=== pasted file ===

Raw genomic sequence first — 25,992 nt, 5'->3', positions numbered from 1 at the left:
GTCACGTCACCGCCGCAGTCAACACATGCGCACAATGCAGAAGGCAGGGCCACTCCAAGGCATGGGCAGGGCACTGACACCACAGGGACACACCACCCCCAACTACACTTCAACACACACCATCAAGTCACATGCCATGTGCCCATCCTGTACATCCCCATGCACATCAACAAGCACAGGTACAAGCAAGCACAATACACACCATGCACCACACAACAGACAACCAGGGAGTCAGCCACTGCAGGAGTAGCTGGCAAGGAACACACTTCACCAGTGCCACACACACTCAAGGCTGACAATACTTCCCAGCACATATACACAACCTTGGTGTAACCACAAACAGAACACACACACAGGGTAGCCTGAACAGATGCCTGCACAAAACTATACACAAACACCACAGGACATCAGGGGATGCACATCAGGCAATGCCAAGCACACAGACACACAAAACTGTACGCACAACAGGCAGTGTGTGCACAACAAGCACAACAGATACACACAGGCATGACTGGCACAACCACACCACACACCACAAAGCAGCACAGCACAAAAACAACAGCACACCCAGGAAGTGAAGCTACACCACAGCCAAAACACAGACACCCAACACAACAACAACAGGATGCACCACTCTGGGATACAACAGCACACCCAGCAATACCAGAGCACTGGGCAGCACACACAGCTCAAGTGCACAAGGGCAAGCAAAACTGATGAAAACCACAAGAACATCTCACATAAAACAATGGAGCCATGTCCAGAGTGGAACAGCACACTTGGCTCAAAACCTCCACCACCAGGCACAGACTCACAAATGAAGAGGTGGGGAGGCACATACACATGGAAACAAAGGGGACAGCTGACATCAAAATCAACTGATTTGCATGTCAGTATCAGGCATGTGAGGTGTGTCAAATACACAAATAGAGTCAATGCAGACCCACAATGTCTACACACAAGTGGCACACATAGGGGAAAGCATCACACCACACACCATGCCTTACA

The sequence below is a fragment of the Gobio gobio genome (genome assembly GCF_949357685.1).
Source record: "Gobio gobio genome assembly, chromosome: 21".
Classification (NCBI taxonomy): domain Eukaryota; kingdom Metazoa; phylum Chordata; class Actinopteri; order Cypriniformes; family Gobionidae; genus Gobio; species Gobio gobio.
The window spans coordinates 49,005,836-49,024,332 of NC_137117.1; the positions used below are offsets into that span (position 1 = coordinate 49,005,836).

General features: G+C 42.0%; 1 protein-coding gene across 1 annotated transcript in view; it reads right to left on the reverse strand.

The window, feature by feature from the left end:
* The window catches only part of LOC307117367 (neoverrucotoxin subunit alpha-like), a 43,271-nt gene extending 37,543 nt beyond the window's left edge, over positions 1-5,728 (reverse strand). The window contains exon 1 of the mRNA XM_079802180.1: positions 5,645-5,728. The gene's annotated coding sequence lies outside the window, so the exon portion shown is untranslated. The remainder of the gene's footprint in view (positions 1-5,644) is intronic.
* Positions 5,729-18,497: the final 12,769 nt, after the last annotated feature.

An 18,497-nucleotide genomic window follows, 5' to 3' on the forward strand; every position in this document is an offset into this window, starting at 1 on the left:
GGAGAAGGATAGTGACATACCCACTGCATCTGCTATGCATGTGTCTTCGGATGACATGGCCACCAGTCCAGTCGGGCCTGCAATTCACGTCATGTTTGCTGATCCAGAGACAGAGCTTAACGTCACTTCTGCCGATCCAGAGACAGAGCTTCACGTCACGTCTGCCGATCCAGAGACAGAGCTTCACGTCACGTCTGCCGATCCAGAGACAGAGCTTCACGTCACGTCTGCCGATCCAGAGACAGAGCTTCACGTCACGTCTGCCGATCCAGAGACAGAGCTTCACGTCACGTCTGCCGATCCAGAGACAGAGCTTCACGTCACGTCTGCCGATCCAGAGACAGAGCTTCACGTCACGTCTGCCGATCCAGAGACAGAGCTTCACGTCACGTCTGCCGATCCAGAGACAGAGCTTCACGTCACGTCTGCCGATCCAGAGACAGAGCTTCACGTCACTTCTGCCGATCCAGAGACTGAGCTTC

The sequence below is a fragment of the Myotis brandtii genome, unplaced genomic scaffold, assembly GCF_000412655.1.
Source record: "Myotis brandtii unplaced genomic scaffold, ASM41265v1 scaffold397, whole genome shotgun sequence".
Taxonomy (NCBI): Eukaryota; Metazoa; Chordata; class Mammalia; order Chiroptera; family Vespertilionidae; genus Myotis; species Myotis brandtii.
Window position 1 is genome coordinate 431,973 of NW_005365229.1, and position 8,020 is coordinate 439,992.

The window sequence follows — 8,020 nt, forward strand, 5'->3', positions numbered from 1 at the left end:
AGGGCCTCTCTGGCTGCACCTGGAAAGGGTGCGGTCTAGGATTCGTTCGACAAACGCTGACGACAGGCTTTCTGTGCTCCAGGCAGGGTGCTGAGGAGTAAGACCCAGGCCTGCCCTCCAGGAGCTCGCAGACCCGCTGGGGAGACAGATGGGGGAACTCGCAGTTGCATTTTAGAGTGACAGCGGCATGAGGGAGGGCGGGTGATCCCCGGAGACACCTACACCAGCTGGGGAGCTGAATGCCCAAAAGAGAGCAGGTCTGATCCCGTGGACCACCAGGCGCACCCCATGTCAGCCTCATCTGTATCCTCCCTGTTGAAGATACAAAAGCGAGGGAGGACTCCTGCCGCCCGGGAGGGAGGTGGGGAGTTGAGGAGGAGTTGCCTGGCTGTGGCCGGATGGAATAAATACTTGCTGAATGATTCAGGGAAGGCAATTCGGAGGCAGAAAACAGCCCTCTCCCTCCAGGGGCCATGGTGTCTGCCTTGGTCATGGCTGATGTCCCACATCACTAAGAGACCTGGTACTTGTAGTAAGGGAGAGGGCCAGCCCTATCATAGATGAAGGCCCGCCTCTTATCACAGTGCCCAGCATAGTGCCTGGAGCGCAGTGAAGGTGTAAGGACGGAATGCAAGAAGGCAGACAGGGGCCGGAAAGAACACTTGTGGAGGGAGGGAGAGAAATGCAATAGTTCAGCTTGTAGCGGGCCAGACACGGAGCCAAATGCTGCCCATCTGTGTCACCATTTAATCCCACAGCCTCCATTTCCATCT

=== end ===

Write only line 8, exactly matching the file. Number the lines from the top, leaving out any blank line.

The window, feature by feature from the left end: